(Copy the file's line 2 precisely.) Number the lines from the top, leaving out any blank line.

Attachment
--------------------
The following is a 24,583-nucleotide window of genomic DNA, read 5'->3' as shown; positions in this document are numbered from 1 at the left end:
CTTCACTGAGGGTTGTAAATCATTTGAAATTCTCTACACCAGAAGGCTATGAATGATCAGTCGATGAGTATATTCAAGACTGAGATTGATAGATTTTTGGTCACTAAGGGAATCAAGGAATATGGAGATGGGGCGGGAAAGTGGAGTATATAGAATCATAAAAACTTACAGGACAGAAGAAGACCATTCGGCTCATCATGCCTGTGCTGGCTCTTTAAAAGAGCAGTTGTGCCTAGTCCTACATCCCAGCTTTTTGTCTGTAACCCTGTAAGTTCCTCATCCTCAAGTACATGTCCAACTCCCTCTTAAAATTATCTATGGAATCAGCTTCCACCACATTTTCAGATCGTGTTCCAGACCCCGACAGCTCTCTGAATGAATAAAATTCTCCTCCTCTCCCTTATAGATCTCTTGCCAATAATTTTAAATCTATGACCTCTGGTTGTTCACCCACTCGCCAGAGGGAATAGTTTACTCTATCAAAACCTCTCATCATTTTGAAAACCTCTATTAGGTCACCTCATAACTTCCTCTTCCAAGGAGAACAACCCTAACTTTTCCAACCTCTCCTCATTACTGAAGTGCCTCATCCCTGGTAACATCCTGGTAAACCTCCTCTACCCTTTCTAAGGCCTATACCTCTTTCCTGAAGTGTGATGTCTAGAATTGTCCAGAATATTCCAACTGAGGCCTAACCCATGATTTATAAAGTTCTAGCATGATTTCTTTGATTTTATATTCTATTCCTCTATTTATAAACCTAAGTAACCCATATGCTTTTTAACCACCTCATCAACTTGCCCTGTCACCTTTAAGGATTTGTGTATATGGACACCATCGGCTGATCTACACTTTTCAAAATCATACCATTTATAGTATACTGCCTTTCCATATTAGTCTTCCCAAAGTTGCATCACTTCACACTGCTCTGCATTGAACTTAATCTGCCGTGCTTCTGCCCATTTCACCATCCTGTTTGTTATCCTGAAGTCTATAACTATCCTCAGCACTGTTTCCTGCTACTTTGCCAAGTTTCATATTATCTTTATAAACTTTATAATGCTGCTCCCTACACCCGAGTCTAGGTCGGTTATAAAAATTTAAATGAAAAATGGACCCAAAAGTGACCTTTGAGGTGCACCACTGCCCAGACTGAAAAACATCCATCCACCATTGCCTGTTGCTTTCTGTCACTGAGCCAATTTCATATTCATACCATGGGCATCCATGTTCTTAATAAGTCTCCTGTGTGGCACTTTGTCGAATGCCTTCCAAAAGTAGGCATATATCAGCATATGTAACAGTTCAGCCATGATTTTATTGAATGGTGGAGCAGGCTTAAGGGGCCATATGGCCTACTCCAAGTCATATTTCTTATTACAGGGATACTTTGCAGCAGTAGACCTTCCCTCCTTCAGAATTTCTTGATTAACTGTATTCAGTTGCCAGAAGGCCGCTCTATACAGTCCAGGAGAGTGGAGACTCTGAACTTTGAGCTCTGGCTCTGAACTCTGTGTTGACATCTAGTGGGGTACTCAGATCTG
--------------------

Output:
CTTCACTGAGGGTTGTAAATCATTTGAAATTCTCTACACCAGAAGGCTATGAATGATCAGTCGATGAGTATATTCAAGACTGAGATTGATAGATTTTTGGTCACTAAGGGAATCAAGGAATATGGAGATGGGGCGGGAAAGTGGAGTATATAGAATCATAAAAACTTACAGGACAGAAGAAGACCATTCGGCTCATCATGCCTGTGCTGGCTCTTTAAAAGAGCAGTTGTGCCTAGTCCTACATCCCAGCTTTTTGTCTGTAACCCTGTAAGTTCCTCATCCTCAAGTACATGTCCAACTCCCTCTTAAAATTATCTATGGAATCAGCTTCCACCACATTTTCAGATCGTGTTCCAGACCCCGACAGCTCTCTGAATGAATAAAATTCTCCTCCTCTCCCTTATAGATCTCTTGCCAATAATTTTAAATCTATGACCTCTGGTTGTTCACCCACTCGCCAGAGGGAATAGTTTACTCTATCAAAACCTCTCATCATTTTGAAAACCTCTATTAGGTCACCTCATAACTTCCTCTTCCAAGGAGAACAACCCTAACTTTTCCAACCTCTCCTCATTACTGAAGTGCCTCATCCCTGGTAACATCCTGGTAAACCTCCTCTACCCTTTCTAAGGCCTATACCTCTTTCCTGAAGTGTGATGTCTAGAATTGTCCAGAATATTCCAACTGAGGCCTAACCCATGATTTATAAAGTTCTAGCATGATTTCTTTGATTTTATATTCTATTCCTCTATTTATAAACCTAAGTAACCCATATGCTTTTTAACCACCTCATCAACTTGCCCTGTCACCTTTAAGGATTTGTGTATATGGACACCATCGGCTGATCTACACTTTTCAAAATCATACCATTTATAGTATACTGCCTTTCCATATTAGTCTTCCCAAAGTTGCATCACTTCACACTGCTCTGCATTGAACTTAATCTGCCGTGCTTCTGCCCATTTCACCATCCTGTTTGTTATCCTGAAGTCTATAACTATCCTCAGCACTGTTTCCTGCTACTTTGCCAAGTTTCATATTATCTTTATAAACTTTATAATGCTGCTCCCTACACCCGAGTCTAGGTCGGTTATAAAAATTTAAATGAAAAATGGACCCAAAAGTGACCTTTGAGGTGCACCACTGCCCAGACTGAAAAACATCCATCCACCATTGCCTGTTGCTTTCTGTCACTGAGCCAATTTCATATTCATACCATGGGCATCCATGTTCTTAATAAGTCTCCTGTGTGGCACTTTGTCGAATGCCTTCCAAAAGTAGGCATATATCAGCATATGTAACAGTTCAGCCATGATTTTATTGAATGGTGGAGCAGGCTTAAGGGGCCATATGGCCTACTCCAAGTCATATTTCTTATTACAGGGATACTTTGCAGCAGTAGACCTTCCCTCCTTCAGAATTTCTTGATTAACTGTATTCAGTTGCCAGAAGGCCGCTCTATACAGTCCAGGAGAGTGGAGACTCTGAACTTTGAGCTCTGGCTCTGAACTCTGTGTTGACATCTAGTGGGGTACTCAGATCTG